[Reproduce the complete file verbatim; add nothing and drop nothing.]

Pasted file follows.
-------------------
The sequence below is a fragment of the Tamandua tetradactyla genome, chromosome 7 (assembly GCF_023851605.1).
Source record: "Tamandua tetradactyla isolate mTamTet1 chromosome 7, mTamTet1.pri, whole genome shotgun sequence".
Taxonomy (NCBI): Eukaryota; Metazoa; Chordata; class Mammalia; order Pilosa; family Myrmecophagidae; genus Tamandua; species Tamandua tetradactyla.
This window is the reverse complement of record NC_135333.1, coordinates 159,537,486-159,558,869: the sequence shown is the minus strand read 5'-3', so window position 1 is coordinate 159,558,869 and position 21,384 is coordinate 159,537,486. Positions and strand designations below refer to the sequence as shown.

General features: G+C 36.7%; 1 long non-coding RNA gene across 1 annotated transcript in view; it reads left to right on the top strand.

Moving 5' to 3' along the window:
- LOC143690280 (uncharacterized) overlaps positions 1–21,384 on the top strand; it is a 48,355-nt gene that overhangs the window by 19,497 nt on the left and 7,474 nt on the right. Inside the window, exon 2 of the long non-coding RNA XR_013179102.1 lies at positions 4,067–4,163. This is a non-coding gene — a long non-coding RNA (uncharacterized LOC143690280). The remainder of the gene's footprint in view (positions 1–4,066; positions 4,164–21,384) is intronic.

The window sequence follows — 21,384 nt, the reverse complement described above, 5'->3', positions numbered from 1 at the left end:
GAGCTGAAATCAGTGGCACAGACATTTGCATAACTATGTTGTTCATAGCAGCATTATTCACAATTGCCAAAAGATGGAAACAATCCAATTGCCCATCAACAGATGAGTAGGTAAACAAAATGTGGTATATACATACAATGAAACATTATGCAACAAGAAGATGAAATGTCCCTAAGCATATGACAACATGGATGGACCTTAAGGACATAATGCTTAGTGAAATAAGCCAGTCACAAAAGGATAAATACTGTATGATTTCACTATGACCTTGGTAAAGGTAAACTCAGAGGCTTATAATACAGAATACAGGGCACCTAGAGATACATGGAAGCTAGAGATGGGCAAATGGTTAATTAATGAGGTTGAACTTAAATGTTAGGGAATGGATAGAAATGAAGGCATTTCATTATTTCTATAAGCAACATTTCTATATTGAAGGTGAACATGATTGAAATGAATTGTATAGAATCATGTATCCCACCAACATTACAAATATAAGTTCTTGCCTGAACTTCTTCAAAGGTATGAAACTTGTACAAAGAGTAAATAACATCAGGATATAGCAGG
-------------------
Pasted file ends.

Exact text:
The sequence below is a fragment of the Tamandua tetradactyla genome, chromosome 7 (assembly GCF_023851605.1).
Source record: "Tamandua tetradactyla isolate mTamTet1 chromosome 7, mTamTet1.pri, whole genome shotgun sequence".
Taxonomy (NCBI): Eukaryota; Metazoa; Chordata; class Mammalia; order Pilosa; family Myrmecophagidae; genus Tamandua; species Tamandua tetradactyla.
This window is the reverse complement of record NC_135333.1, coordinates 159,537,486-159,558,869: the sequence shown is the minus strand read 5'-3', so window position 1 is coordinate 159,558,869 and position 21,384 is coordinate 159,537,486. Positions and strand designations below refer to the sequence as shown.

General features: G+C 36.7%; 1 long non-coding RNA gene across 1 annotated transcript in view; it reads left to right on the top strand.

Moving 5' to 3' along the window:
- LOC143690280 (uncharacterized) overlaps positions 1–21,384 on the top strand; it is a 48,355-nt gene that overhangs the window by 19,497 nt on the left and 7,474 nt on the right. Inside the window, exon 2 of the long non-coding RNA XR_013179102.1 lies at positions 4,067–4,163. This is a non-coding gene — a long non-coding RNA (uncharacterized LOC143690280). The remainder of the gene's footprint in view (positions 1–4,066; positions 4,164–21,384) is intronic.

The window sequence follows — 21,384 nt, the reverse complement described above, 5'->3', positions numbered from 1 at the left end:
GAGCTGAAATCAGTGGCACAGACATTTGCATAACTATGTTGTTCATAGCAGCATTATTCACAATTGCCAAAAGATGGAAACAATCCAATTGCCCATCAACAGATGAGTAGGTAAACAAAATGTGGTATATACATACAATGAAACATTATGCAACAAGAAGATGAAATGTCCCTAAGCATATGACAACATGGATGGACCTTAAGGACATAATGCTTAGTGAAATAAGCCAGTCACAAAAGGATAAATACTGTATGATTTCACTATGACCTTGGTAAAGGTAAACTCAGAGGCTTATAATACAGAATACAGGGCACCTAGAGATACATGGAAGCTAGAGATGGGCAAATGGTTAATTAATGAGGTTGAACTTAAATGTTAGGGAATGGATAGAAATGAAGGCATTTCATTATTTCTATAAGCAACATTTCTATATTGAAGGTGAACATGATTGAAATGAATTGTATAGAATCATGTATCCCACCAACATTACAAATATAAGTTCTTGCCTGAACTTCTTCAAAGGTATGAAACTTGTACAAAGAGTAAATAACATCAGGATATAGCAGG